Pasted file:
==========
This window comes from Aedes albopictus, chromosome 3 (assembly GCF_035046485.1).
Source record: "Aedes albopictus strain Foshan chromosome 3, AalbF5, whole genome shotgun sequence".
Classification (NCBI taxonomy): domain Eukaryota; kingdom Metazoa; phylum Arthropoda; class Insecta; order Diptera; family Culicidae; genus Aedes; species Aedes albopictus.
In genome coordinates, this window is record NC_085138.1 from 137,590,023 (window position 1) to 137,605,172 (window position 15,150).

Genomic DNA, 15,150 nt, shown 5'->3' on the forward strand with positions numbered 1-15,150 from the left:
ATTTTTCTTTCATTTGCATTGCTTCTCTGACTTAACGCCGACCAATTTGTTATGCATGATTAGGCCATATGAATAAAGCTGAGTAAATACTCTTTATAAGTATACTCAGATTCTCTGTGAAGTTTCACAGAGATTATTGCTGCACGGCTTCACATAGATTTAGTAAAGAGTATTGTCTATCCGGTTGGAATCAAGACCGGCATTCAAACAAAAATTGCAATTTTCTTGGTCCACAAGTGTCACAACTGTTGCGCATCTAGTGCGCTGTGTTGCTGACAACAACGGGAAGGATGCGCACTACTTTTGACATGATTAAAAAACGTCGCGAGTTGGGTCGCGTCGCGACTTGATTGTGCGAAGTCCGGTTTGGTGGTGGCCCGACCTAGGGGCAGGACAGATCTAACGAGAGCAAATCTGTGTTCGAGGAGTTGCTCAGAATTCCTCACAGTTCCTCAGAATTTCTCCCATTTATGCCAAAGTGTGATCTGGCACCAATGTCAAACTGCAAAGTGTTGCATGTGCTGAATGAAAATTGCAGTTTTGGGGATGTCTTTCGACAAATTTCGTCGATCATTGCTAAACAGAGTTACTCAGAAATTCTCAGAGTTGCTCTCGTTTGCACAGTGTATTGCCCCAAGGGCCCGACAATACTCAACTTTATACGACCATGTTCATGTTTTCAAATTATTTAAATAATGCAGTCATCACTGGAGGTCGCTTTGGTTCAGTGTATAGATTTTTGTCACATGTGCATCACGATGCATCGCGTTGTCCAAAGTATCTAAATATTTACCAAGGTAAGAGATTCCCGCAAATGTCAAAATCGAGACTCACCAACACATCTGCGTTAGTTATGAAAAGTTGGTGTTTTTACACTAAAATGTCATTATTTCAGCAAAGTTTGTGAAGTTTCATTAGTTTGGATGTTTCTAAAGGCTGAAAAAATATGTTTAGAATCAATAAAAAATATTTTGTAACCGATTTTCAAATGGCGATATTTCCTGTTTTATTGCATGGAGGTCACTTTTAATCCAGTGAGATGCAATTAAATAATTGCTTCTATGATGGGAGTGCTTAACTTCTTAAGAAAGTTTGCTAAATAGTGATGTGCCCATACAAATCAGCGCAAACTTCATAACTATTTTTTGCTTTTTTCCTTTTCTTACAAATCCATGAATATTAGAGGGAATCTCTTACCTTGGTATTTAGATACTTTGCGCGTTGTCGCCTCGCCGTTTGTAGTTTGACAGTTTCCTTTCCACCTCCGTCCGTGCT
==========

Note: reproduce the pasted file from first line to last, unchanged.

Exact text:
This window comes from Aedes albopictus, chromosome 3 (assembly GCF_035046485.1).
Source record: "Aedes albopictus strain Foshan chromosome 3, AalbF5, whole genome shotgun sequence".
Classification (NCBI taxonomy): domain Eukaryota; kingdom Metazoa; phylum Arthropoda; class Insecta; order Diptera; family Culicidae; genus Aedes; species Aedes albopictus.
In genome coordinates, this window is record NC_085138.1 from 137,590,023 (window position 1) to 137,605,172 (window position 15,150).

Genomic DNA, 15,150 nt, shown 5'->3' on the forward strand with positions numbered 1-15,150 from the left:
ATTTTTCTTTCATTTGCATTGCTTCTCTGACTTAACGCCGACCAATTTGTTATGCATGATTAGGCCATATGAATAAAGCTGAGTAAATACTCTTTATAAGTATACTCAGATTCTCTGTGAAGTTTCACAGAGATTATTGCTGCACGGCTTCACATAGATTTAGTAAAGAGTATTGTCTATCCGGTTGGAATCAAGACCGGCATTCAAACAAAAATTGCAATTTTCTTGGTCCACAAGTGTCACAACTGTTGCGCATCTAGTGCGCTGTGTTGCTGACAACAACGGGAAGGATGCGCACTACTTTTGACATGATTAAAAAACGTCGCGAGTTGGGTCGCGTCGCGACTTGATTGTGCGAAGTCCGGTTTGGTGGTGGCCCGACCTAGGGGCAGGACAGATCTAACGAGAGCAAATCTGTGTTCGAGGAGTTGCTCAGAATTCCTCACAGTTCCTCAGAATTTCTCCCATTTATGCCAAAGTGTGATCTGGCACCAATGTCAAACTGCAAAGTGTTGCATGTGCTGAATGAAAATTGCAGTTTTGGGGATGTCTTTCGACAAATTTCGTCGATCATTGCTAAACAGAGTTACTCAGAAATTCTCAGAGTTGCTCTCGTTTGCACAGTGTATTGCCCCAAGGGCCCGACAATACTCAACTTTATACGACCATGTTCATGTTTTCAAATTATTTAAATAATGCAGTCATCACTGGAGGTCGCTTTGGTTCAGTGTATAGATTTTTGTCACATGTGCATCACGATGCATCGCGTTGTCCAAAGTATCTAAATATTTACCAAGGTAAGAGATTCCCGCAAATGTCAAAATCGAGACTCACCAACACATCTGCGTTAGTTATGAAAAGTTGGTGTTTTTACACTAAAATGTCATTATTTCAGCAAAGTTTGTGAAGTTTCATTAGTTTGGATGTTTCTAAAGGCTGAAAAAATATGTTTAGAATCAATAAAAAATATTTTGTAACCGATTTTCAAATGGCGATATTTCCTGTTTTATTGCATGGAGGTCACTTTTAATCCAGTGAGATGCAATTAAATAATTGCTTCTATGATGGGAGTGCTTAACTTCTTAAGAAAGTTTGCTAAATAGTGATGTGCCCATACAAATCAGCGCAAACTTCATAACTATTTTTTGCTTTTTTCCTTTTCTTACAAATCCATGAATATTAGAGGGAATCTCTTACCTTGGTATTTAGATACTTTGCGCGTTGTCGCCTCGCCGTTTGTAGTTTGACAGTTTCCTTTCCACCTCCGTCCGTGCT